Opportunities for Illinoisans with criminal backgrounds seeking jobs with state agencies may be improving. Gov. Pat Quinn, earlier this month, signed an administrative order instructing all state agencies to remove the question, asking whether a person has been convicted of a crime, from state employment applications.
The administrative order stems from legislation sponsored by Oak Park state Rep. LaShawn Ford (8th) in 2007. The so-called "ban the box" bill passed both chambers of the General Assembly, but then-Gov. Rod Blagojevich refused to sign it into law.
The signed order by Quinn only affects state agencies and not private businesses. State agencies still will do background checks, but having that occur at the end of the process allows employers to hire individuals based on the interview, qualifications, resume and character references, and not whether a box is checked or not, said Ford. While the administrative order affects state agencies only, Ford hopes the measure will become the law of the land. He noted, however, that this measure can be rescinded if a new governor takes office.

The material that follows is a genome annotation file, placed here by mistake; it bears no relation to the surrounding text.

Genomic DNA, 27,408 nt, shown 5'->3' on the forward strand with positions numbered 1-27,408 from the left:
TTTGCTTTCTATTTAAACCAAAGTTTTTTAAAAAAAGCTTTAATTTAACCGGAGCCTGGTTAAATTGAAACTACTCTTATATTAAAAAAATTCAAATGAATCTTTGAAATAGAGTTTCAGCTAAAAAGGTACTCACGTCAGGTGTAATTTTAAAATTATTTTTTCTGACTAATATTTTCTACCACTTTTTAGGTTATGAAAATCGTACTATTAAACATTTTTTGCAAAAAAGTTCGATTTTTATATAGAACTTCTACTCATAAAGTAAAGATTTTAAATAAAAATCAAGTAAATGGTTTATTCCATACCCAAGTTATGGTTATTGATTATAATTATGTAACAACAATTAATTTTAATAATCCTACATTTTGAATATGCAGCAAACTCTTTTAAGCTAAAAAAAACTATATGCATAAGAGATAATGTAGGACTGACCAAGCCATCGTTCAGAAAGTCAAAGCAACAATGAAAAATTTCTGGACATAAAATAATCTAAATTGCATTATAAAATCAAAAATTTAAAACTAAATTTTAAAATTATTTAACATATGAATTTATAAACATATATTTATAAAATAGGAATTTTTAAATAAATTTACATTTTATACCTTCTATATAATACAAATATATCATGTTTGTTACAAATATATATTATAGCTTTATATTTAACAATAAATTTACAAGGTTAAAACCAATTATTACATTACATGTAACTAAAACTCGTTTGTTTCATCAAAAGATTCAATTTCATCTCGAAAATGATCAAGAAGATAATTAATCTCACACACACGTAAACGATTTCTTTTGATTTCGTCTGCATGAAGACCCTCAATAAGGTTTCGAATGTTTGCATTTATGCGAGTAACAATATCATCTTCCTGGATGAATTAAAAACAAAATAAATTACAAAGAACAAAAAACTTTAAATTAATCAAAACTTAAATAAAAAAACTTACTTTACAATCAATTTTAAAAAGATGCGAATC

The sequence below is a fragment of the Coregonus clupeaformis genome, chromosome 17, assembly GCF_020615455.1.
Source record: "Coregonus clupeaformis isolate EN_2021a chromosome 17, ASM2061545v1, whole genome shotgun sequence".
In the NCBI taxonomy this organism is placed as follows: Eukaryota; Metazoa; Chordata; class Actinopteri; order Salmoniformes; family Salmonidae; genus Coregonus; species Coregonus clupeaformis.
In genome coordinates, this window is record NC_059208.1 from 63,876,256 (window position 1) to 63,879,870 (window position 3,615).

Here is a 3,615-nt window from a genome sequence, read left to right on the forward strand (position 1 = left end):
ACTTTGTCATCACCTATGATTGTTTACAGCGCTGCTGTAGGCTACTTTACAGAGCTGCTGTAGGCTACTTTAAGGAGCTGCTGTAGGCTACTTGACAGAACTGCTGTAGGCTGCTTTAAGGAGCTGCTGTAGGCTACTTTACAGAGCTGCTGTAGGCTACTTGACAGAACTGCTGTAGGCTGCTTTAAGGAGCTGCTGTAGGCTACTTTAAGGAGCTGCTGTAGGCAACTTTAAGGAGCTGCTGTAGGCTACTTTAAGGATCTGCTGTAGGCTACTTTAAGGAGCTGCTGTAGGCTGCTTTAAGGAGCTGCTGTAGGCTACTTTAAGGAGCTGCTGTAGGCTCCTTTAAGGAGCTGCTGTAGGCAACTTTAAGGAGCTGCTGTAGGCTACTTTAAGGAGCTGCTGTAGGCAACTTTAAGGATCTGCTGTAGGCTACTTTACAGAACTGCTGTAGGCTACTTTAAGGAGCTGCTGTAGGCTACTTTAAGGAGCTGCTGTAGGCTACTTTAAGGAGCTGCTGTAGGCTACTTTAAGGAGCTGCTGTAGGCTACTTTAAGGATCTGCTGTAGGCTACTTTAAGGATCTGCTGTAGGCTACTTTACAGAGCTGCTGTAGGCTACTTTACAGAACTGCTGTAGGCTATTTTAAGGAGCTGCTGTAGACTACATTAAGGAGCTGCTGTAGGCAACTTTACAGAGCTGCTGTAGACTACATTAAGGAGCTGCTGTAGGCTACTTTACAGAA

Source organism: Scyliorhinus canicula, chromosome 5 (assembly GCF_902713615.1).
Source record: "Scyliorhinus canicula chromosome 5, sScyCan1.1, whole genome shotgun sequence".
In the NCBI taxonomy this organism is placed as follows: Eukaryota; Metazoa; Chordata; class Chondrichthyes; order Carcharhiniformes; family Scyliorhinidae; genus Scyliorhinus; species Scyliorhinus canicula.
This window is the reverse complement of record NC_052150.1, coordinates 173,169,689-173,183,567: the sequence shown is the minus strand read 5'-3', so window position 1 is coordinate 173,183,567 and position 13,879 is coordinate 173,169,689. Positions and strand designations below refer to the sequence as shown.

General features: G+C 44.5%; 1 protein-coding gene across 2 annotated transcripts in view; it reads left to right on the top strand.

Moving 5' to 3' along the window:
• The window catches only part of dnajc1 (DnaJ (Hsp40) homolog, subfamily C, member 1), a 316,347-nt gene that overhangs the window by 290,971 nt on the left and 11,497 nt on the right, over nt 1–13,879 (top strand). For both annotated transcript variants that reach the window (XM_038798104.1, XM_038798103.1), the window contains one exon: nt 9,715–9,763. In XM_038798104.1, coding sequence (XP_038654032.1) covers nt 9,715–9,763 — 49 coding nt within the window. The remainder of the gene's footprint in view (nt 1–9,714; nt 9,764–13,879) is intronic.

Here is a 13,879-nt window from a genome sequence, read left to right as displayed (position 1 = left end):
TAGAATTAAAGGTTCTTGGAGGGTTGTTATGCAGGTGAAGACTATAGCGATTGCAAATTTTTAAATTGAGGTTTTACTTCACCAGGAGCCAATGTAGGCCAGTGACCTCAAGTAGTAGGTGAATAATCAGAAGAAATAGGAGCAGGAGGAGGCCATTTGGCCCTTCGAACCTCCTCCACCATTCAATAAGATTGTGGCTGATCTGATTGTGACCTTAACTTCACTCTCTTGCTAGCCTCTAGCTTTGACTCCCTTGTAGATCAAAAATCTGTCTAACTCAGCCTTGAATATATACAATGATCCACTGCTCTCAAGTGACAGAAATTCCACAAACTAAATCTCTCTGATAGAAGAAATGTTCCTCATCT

"I don't see why anyone would rescind this, but what we would do is modify the language at a later date," Ford told Wednesday Journal.
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